May 2015 Lesson - Home practice vs. performance
May 24, 2015

May 2015 Lesson – Home practice vs. performance

Two of the cats use the organ console and speakers to get a closer look at the spider on the ceiling. Buster apparently didn't notice it.

Two of the cats use the organ console and speaker to get a closer look at the spider on the ceiling. Buster apparently didn’t notice it.

On May 16th, I met with Michael at his church for an organ lesson. We realized that I’m not always able to play at my lesson as well as I do at home.

I started the lesson with the Bach fugue from Prelude and Fugue in F Major (BWV 556).  I’ve been working on it for over a year. I felt confident that I would play it well enough to get it checked off my assignment list based on my progress at home.

Well, my performance did not go as planned! While better than my previous lesson, my tempo was still uneven in some sections. And I had a complete breakdown and stopped completely in the middle. I may have been thinking too much about playing it without messing up.

The Recordings

Michael had me play it again from start to finish, this time recording it on my phone. Even if played a wrong note or struggled with tempo I was instructed to not stop and keep going to the end.

The recording revealed my old tempo issue of speeding up when easier and slowing down when harder. I could clearly hear the issues in the recording.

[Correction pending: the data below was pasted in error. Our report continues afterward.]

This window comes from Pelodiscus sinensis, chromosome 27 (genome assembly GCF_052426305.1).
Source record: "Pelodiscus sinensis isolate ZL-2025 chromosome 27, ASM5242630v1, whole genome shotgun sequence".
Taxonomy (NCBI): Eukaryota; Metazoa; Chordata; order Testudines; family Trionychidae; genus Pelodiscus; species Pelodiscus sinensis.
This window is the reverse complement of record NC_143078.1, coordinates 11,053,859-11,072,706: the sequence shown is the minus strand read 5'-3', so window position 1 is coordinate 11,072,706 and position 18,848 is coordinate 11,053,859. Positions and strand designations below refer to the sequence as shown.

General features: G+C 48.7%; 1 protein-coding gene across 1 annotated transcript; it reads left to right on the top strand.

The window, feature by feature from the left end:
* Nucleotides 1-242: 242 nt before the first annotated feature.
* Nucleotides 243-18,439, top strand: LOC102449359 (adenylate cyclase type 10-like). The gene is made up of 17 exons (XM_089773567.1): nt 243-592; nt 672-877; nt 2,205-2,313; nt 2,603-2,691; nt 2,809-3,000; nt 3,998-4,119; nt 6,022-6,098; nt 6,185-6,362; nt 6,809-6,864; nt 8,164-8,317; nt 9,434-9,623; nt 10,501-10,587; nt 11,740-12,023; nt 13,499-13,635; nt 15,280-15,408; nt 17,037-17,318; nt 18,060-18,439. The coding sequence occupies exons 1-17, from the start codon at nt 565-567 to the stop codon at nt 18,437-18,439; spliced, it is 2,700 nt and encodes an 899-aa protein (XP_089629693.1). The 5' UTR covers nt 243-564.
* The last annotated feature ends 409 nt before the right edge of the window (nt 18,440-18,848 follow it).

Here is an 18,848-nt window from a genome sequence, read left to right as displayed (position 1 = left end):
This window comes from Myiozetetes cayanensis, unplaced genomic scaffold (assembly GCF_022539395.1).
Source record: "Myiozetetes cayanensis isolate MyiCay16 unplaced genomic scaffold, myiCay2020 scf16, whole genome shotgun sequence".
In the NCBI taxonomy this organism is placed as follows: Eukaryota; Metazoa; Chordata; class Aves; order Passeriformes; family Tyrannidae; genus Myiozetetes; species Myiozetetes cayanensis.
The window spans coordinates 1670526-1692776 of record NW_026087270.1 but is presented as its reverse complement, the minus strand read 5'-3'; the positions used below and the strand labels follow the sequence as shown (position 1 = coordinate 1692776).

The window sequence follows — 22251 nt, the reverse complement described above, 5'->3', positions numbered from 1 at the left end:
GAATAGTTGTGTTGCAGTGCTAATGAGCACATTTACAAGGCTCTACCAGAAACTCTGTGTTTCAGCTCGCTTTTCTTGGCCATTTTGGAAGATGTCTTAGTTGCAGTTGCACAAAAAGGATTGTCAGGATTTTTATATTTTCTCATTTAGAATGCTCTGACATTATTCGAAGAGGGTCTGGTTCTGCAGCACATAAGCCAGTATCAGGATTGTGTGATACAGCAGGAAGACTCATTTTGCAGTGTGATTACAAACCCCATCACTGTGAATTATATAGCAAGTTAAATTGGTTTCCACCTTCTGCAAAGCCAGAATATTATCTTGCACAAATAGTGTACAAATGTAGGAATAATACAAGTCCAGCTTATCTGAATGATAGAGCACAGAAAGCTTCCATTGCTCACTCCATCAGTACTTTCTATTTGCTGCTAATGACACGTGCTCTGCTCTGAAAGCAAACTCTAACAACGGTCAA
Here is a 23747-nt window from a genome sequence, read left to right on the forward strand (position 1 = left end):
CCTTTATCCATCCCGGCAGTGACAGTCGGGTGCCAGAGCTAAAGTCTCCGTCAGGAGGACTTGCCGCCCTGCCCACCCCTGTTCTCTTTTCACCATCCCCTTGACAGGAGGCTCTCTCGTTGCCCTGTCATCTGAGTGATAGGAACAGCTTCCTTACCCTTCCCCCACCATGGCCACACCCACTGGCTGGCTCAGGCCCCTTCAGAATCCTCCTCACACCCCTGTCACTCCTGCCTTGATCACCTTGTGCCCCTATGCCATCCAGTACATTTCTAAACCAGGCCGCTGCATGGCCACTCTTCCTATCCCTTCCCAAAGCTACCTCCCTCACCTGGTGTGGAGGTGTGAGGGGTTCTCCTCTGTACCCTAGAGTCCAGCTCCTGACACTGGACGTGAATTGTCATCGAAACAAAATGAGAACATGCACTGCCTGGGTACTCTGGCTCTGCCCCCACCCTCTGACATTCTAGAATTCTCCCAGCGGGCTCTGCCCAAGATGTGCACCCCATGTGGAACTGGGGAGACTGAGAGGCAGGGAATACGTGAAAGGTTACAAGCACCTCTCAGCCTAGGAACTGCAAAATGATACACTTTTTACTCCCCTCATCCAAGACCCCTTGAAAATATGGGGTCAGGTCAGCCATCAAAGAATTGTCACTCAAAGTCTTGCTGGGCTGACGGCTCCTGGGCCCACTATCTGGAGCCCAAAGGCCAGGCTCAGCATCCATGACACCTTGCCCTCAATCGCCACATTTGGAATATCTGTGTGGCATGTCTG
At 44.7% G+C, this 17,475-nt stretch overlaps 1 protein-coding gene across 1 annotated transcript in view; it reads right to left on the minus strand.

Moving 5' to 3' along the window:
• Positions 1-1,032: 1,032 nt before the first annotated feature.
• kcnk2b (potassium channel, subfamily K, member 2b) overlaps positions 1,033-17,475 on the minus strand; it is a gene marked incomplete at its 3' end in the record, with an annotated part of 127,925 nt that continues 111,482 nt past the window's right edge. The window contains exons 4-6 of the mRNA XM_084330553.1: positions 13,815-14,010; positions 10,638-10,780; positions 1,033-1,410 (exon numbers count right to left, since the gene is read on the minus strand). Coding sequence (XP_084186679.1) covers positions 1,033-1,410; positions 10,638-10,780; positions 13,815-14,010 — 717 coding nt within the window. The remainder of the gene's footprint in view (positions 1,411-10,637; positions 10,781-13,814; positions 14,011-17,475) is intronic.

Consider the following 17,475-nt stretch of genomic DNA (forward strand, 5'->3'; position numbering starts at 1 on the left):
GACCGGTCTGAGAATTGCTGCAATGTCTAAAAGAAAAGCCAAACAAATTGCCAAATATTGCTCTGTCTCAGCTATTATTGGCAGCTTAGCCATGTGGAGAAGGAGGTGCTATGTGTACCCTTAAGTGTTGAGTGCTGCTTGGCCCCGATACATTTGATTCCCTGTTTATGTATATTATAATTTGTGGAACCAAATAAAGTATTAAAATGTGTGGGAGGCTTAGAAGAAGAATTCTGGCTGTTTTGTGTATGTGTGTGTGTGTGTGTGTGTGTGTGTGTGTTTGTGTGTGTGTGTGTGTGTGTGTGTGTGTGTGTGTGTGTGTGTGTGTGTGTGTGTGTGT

I had made a recording at home during the week prior to my lesson. We listened to that recording together. My tempo was much more consistent and even at home! On scale from 1 to 10 where 1 is best the tempo was a 2 at home. My performance at the lesson was rated as a 6. That is a huge difference.

Home practice vs. performance

I need to be able to play consistently and accurately on any organ, not just my Saville organ at home. Being nervous probably did not help and the keys on my organ at home making a clicking noise, so that may be helping me at home.

Perhaps, I should reach out to some churches (and maybe funeral homes) in my area to see if they would let my practice on their organ once a week. This would give me experience with playing on more organ consoles than only mine and at Michael’s church.

The Next Lesson

I will keeping working on the fugue for one more lesson. Then I will be assigned another yet to be named fugue. Since fugues seem to be a bit more difficult for me grasp than other types of pieces, I must keep playing them to conquer them!

Until my next lesson, I am not to start any piece at the beginning. When Michael asked me to start the fugue in the middle, I had trouble with the tempo. I eased into it, instead of starting with the correct tempo. Michael asked if I always start at the beginning. I confessed that I did. This may seem like a small thing but It feels like a huge shift in my mind to change my routine.

Assignment update

I was able to play “Arise, Shine Out, Your Light Has Come” successfully during the lesson and this hymn was taken off my assignment list. “God Be With You till We Meet Again” was added.

Do you have any tips for planning at the same level at a performance as at home?

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Is subdividing the answer to my tempo problems? - June 2015 Lesson - June 23, 2015 Reply

[…] I have mentioned previously, I have struggled with having a consistent tempo while playing the fugue from Prelude and Fugue in […]